Education Abroad recommends, and the Lafene Travel Clinic requests, that Lafene representatives present region-specific health information to your students at one of your pre-departure meetings. To arrange Lafene’s participation, simply contact Education Abroad at (785) 532-5990 or Lafene directly at (785) 532-6544.
Additional Health Policies and Procedures
Kansas State University does not permit the use, possession, or distribution of alcohol during any University-sponsored study abroad program time, unless it is pre-approved by Education Abroad based upon demonstrated educational and cultural benefits to the student(s). Participants shall be allowed to opt out of participation in any such event. Other than these pre-approved events, use, possession, or distribution of alcohol is not permitted during program time and is not a reimbursable expense for the faculty leader. Participants should also inform themselves and abide by the host country’s laws and customs related to alcohol consumption. Education Abroad recommends that faculty with pre-approved alcohol-related events communicate transparently and explicitly with students the academic outcomes and rationale for such events.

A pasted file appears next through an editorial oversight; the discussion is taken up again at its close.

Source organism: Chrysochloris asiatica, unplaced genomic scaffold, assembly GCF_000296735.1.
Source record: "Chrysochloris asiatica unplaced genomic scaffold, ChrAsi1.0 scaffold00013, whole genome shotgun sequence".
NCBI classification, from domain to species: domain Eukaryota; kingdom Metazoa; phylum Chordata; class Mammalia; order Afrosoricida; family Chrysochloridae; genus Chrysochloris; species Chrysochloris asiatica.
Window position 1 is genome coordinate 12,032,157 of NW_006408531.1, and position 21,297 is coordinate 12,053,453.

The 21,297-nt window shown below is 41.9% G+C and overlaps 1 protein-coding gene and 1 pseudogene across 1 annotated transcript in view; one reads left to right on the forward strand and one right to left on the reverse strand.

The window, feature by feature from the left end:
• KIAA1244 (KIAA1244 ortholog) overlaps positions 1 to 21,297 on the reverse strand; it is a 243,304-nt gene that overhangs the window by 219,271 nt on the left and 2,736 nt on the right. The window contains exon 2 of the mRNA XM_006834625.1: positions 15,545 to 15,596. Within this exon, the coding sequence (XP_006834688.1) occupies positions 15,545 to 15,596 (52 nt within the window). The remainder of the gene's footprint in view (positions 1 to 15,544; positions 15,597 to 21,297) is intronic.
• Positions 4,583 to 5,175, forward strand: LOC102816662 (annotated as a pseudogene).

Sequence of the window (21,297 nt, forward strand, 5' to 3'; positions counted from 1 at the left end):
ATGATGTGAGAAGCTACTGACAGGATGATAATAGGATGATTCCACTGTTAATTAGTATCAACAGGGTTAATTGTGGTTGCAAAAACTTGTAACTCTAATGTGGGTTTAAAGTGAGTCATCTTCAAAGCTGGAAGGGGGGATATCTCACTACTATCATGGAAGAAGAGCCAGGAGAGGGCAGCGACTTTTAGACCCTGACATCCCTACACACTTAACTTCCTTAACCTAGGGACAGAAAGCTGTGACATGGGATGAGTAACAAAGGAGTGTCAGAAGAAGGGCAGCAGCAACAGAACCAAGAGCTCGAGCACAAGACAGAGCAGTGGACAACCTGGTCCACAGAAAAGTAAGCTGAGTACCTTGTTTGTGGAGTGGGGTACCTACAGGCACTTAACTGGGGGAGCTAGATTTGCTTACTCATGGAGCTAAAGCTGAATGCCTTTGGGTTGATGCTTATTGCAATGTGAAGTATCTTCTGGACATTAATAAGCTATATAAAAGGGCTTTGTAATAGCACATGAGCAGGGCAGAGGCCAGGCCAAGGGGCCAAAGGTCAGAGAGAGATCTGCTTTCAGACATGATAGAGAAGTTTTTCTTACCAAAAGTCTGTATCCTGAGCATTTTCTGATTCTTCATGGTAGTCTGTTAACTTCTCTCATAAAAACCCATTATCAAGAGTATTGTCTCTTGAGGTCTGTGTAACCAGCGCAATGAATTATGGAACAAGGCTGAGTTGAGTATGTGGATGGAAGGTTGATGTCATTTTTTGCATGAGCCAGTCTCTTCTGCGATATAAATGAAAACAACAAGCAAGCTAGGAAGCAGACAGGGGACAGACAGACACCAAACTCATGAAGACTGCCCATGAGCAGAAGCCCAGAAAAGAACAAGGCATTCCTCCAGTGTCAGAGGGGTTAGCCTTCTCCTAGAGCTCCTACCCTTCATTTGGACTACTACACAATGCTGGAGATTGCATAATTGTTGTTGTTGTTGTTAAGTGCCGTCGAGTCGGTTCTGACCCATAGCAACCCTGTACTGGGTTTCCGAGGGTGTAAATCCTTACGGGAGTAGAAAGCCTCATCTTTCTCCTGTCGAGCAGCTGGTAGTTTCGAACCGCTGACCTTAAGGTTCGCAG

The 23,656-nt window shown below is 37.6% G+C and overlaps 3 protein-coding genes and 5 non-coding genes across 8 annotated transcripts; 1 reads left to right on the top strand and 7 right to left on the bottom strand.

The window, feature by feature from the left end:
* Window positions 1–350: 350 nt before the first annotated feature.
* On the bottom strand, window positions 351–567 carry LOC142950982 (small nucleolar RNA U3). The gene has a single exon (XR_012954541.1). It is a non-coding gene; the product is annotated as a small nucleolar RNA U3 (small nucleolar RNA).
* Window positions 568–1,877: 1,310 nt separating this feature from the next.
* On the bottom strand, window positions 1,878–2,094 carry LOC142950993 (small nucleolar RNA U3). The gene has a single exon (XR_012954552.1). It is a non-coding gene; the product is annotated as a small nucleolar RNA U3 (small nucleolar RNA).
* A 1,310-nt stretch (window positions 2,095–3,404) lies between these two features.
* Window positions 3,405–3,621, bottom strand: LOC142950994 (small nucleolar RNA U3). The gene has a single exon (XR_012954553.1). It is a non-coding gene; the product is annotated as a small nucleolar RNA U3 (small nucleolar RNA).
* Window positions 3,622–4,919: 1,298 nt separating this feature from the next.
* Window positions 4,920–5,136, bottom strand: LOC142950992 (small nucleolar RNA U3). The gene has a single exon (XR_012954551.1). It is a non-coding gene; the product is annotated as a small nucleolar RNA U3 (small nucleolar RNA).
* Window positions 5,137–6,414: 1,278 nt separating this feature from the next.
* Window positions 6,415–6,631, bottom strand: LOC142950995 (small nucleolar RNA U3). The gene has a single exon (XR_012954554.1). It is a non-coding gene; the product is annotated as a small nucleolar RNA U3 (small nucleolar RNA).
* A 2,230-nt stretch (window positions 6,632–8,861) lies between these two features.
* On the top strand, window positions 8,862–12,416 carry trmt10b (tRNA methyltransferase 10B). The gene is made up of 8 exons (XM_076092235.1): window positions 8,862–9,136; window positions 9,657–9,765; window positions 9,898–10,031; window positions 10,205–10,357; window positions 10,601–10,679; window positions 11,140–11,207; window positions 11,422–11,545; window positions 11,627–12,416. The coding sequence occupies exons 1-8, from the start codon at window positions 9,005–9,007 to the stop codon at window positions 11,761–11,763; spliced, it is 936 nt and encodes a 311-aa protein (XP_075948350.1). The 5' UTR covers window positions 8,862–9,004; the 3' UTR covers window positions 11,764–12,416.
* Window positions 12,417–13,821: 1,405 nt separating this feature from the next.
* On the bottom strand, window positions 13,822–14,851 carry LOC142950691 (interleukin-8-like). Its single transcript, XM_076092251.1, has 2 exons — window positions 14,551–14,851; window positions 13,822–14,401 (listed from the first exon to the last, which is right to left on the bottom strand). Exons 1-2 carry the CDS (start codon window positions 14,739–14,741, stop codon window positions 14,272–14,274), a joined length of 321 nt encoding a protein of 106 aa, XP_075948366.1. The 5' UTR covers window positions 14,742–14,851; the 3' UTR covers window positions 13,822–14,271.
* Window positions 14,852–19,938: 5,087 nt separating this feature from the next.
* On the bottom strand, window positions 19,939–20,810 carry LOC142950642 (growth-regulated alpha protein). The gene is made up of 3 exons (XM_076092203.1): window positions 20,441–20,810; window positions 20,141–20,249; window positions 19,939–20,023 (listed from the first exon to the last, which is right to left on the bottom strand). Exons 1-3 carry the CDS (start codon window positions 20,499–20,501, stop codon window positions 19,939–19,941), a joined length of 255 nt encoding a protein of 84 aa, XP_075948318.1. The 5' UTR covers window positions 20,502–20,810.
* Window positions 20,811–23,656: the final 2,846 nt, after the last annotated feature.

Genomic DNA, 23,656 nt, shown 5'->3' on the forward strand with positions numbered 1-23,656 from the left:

Probably the most common illness for travelers abroad is diarrhea. Symptoms can range from mild to very severe and can come on quickly. The faculty leader should make sure that participants understand how to avoid and treat traveler’s diarrhea.
In the event a participant requires emergency surgery, the faculty leader should make every effort to put the individual directly in contact with his or her emergency contact(s) and U.S. health care provider. It is ideal if the participant’s family and health care provider can discuss the situation with medical personnel in the host country to determine a treatment plan. The faculty leader should not, under any circumstances, give medical advice.
First Aid Kit
Faculty leaders should prepare their own and encourage all program participants to travel with small first aid kits appropriate for the destination and length of stay of the study tour. Unless the faculty leader is a licensed physician, students should determine on their own what medications to take in their kits and how to administer these medications to themselves.
Suggested items to include in a first aid kit for your tour include:
- Pain medicines, such as aspirin, acetaminophen, or ibuprofen
- Cough and cold medicines
- Antacids and anti-diarrheals
- Decongestants and antihistamines
- Medicine for motion sickness or altitude sickness
- Skin care products like antibiotic ointment, adhesive bandages, hydrocortisone cream, lip balm, and sunscreen with a Sun Protection Factor (SPF) of at least 15
- Hand wipes and hand sanitizers
- Rubbing alcohol and hydrogen peroxide
- First aid equipment, including scissors, tweezers, nail clippers, a pocket knife, earplugs, and a thermometer
Insect bites always should cause concern, not only on account of physical discomfort but also because of insect-borne infectious diseases such as malaria. The faculty leader should make sure that all participants take precautions to minimize exposure depending on local conditions.